0

I run a small Australian business that has the requirement to pay a relatively small but not insignificant (say USD10k-20k equivalent annually) amount of invoices in foreign currencies (EUR and USD).

In an attempt to pay less fees I have opened USD and EUR accounts with my (Australian) bank because they were free of charge, with the aim of purchasing currencies at the times where the exchange rate is favourable, holding them for when I need them, and then taking advantage of the greatly reduced transfer fees offered by my bank when transferring from a native currency account.

However from what I can tell, finding a service where I can electronically buy foreign currencies with AUD and store it in my accounts don't seem to exist outside just doing it with my bank - tourism based services sell foreign cash (not useful) and all other options seem to be FX investing platforms (I have no experience investing whatsoever). The option of exchanging internally with my bank isn't appealing because the rates offered are poor (my benchmark for poor being worse than the rates offered by my local tourist-style cash exchange).

Is there a method of doing this that I am missing, or a better way to achieve my overall goal? Or is my best bet just to figure out how a FX investment platform works and trade my relatively small amounts by depositing and withdrawing to/from one of those investment accounts?

I'm almost tempted settle for my banks bad exchange rates, but would love to save as much as I can on these transactions if possible.

  • If you have opened USD and EUR accounts but can’t get the bank to convert AUD to those currencies, how do you put money into those accounts? Or is it that you want a better rate than whatever the bank offers? – Lawrence Aug 15 at 8:09
  • 1
    @Lawrence Sorry, very much wanting a better rate and looking for an alternative way to put money into those accounts, I originally wrote the question with a "of course I don't want to change with my bank because the rate is so bad" assumption in my head - hopefully my edit is clearer. – James Patrick Aug 15 at 8:38
  • Although the first answer is a recommendation for a specific product, I think the question was general enough that it shouldn't be voted off topic as seeking specific products. – NL - Apologize to Monica Aug 15 at 14:45
0

You can use something like transferwise borderless account to buy the foreign currency and store inside it. You only need to pay the exchange rates(which is lower than the bank exchange rates).

Nevertheless, if your purpose is to avoid the terrible bank exchange rates, using the Peer-to-peer money transfer services directly is better than parking the exchanged currency that gives you no interest fees (unless you want to hedge against the future rates). You can use one of these competitive P2P money exchange traders: Transferwise, Currencyfair, OFX, TORFX, Worldfirst, Worldremit, XE.com (Note: some services highlight zero fees but give a bad excahnge rate)

  • Thanks! I think a simpler solution like that might be better for what I'm trying to do. – James Patrick Aug 20 at 6:22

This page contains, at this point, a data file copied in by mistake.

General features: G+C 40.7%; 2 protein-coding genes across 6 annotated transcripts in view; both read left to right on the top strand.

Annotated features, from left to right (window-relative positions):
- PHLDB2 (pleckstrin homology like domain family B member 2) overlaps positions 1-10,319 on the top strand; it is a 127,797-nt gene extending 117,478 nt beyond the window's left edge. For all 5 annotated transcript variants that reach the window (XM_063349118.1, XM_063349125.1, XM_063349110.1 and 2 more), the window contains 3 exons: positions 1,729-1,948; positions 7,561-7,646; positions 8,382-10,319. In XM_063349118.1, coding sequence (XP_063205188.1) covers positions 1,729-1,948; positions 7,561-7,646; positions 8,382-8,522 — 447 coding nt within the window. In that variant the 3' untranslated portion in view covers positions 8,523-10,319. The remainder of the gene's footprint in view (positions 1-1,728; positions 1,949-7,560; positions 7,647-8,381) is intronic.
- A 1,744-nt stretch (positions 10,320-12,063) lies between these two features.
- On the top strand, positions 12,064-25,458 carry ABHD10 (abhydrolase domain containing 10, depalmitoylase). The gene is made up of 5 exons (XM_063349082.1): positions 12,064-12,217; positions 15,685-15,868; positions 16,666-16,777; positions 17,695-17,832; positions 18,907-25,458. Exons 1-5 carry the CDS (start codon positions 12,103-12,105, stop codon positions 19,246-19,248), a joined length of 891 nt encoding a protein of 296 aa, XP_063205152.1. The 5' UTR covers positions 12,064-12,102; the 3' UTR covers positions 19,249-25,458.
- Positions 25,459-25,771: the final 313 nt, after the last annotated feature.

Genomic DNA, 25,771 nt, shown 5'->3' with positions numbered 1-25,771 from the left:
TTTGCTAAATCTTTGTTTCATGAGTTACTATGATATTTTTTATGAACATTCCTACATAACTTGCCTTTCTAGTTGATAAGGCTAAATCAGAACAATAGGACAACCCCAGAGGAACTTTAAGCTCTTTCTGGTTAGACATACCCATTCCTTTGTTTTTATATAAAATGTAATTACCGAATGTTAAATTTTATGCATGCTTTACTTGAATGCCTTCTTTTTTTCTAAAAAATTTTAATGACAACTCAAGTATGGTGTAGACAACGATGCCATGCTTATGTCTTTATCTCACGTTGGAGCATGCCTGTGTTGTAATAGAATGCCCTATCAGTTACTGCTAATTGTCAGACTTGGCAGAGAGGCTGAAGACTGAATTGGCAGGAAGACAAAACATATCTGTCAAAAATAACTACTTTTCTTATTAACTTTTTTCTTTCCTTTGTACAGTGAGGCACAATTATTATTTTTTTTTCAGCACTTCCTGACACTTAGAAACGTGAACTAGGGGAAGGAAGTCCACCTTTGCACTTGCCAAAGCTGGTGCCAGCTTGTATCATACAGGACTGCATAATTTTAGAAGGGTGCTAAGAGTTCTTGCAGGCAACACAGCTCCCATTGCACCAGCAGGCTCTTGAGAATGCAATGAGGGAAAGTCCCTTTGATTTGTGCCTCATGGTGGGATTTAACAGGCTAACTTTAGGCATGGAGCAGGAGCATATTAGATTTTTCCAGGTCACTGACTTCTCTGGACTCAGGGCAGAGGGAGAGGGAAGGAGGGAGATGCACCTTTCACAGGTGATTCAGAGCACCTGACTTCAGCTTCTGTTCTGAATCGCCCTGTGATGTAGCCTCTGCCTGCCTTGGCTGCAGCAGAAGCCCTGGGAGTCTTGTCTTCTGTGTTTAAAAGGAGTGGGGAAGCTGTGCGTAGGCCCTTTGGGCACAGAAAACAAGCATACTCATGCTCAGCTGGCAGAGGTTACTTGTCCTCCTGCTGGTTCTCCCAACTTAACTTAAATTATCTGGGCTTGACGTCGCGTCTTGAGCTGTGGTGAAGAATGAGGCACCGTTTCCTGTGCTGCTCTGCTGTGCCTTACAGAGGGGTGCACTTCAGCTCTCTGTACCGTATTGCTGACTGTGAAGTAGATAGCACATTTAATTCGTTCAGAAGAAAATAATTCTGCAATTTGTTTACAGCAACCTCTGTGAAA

0

I would personnally suggest opening a CurrencyFair account. It would even have not been necessary to open bank account in foreign currencies.

The reasons why I suggest CurrencyFair are:

  • First, they offer a pretty unique peer-to-peer currency marketplace named "Exchange" where you can set your own exchange rate. This means that you can even beat the current exchange rate by setting a more favorable exchange rate and simply hope that the market cross your rate. Then, the conversion will occur automatically for the specified amount.
  • Second, they respect your privacy better than other platforms I have seen. For registration, the KYC (Know Your Customer) documents I had to provide were like a driver license and a few documents attesting my company address and the fact it was registered. Many other platforms were far more intrusive, asking things like selfies or even a webcam session. CurrencyFair does it the right way. They might typically call you to better understand your business and your needs. The way they do it limits the risk of identity theft in case their system would be hacked.
  • Third, the process consist in three easy steps: 1) Send In 2) Exchange 3) Send out If you're in a rush, you can opt for automatic conversion when the "Send In" amount arrive to them. However, unchecking the automatic conversion option and use the Exchange in a later time is the thing to do to obtain the best exchange rate. The more participants in the Exchange, the better the rates and the faster the conversions. One advantage of CurrencyFair's exchange is that you can see the stack of all exchange rates offered by your peers.
  • The transfers are between bank accounts and not credit cards, hence better from a business point of view.
  • The subscription is free. (There is no monthly nor yearly fee, even for business.)
  • You can also accept bank wires for customers in the currencies offered by your CurrencyFair account.
  • CurrencyFair offers a large choice of currencies and accepts registrations from many countries.

When sending out in another country than where their bank account for the given currency is located, there is usually fee of 2.40 GBP. So, there are better options for transfering very small amounts, but from a few hundred dollars, CurrencyFair is a good option.

There are other similar options that user mootmoot mentionned. CurrencyFair was my personal preference.

Your Answer

By clicking “Post Your Answer”, you agree to our terms of service, privacy policy and cookie policy

Not the answer you're looking for? Browse other questions tagged or ask your own question.